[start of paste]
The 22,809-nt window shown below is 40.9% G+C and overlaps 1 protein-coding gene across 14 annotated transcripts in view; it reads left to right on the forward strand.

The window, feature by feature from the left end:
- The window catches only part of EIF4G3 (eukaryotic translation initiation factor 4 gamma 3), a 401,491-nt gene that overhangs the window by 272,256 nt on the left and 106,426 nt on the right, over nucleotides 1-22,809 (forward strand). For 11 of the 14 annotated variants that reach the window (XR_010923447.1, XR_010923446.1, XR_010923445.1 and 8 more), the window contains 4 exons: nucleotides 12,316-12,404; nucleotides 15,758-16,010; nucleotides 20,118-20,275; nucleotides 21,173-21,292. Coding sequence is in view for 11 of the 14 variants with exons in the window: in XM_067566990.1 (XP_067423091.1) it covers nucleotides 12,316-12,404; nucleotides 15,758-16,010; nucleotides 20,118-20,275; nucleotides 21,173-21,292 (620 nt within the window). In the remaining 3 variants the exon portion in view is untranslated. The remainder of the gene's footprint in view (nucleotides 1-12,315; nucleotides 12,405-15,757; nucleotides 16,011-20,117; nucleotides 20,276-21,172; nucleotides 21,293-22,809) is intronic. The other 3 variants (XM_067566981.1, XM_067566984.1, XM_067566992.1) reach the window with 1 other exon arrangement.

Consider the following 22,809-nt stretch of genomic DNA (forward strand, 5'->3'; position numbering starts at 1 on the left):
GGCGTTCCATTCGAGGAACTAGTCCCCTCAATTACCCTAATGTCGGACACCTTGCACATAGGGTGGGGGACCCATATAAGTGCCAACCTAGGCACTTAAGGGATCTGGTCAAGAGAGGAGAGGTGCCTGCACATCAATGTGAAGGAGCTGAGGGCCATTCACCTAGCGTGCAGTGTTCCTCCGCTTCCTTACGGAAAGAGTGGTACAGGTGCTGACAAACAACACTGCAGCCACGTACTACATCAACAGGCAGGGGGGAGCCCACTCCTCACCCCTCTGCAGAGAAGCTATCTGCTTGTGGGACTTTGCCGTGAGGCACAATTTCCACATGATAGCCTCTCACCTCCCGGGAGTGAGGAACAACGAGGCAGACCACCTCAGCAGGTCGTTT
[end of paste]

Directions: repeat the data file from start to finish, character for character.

The 22,809-nt window shown below is 40.9% G+C and overlaps 1 protein-coding gene across 14 annotated transcripts in view; it reads left to right on the forward strand.

The window, feature by feature from the left end:
- The window catches only part of EIF4G3 (eukaryotic translation initiation factor 4 gamma 3), a 401,491-nt gene that overhangs the window by 272,256 nt on the left and 106,426 nt on the right, over nucleotides 1-22,809 (forward strand). For 11 of the 14 annotated variants that reach the window (XR_010923447.1, XR_010923446.1, XR_010923445.1 and 8 more), the window contains 4 exons: nucleotides 12,316-12,404; nucleotides 15,758-16,010; nucleotides 20,118-20,275; nucleotides 21,173-21,292. Coding sequence is in view for 11 of the 14 variants with exons in the window: in XM_067566990.1 (XP_067423091.1) it covers nucleotides 12,316-12,404; nucleotides 15,758-16,010; nucleotides 20,118-20,275; nucleotides 21,173-21,292 (620 nt within the window). In the remaining 3 variants the exon portion in view is untranslated. The remainder of the gene's footprint in view (nucleotides 1-12,315; nucleotides 12,405-15,757; nucleotides 16,011-20,117; nucleotides 20,276-21,172; nucleotides 21,293-22,809) is intronic. The other 3 variants (XM_067566981.1, XM_067566984.1, XM_067566992.1) reach the window with 1 other exon arrangement.

Consider the following 22,809-nt stretch of genomic DNA (forward strand, 5'->3'; position numbering starts at 1 on the left):
GGCGTTCCATTCGAGGAACTAGTCCCCTCAATTACCCTAATGTCGGACACCTTGCACATAGGGTGGGGGACCCATATAAGTGCCAACCTAGGCACTTAAGGGATCTGGTCAAGAGAGGAGAGGTGCCTGCACATCAATGTGAAGGAGCTGAGGGCCATTCACCTAGCGTGCAGTGTTCCTCCGCTTCCTTACGGAAAGAGTGGTACAGGTGCTGACAAACAACACTGCAGCCACGTACTACATCAACAGGCAGGGGGGAGCCCACTCCTCACCCCTCTGCAGAGAAGCTATCTGCTTGTGGGACTTTGCCGTGAGGCACAATTTCCACATGATAGCCTCTCACCTCCCGGGAGTGAGGAACAACGAGGCAGACCACCTCAGCAGGTCGTTT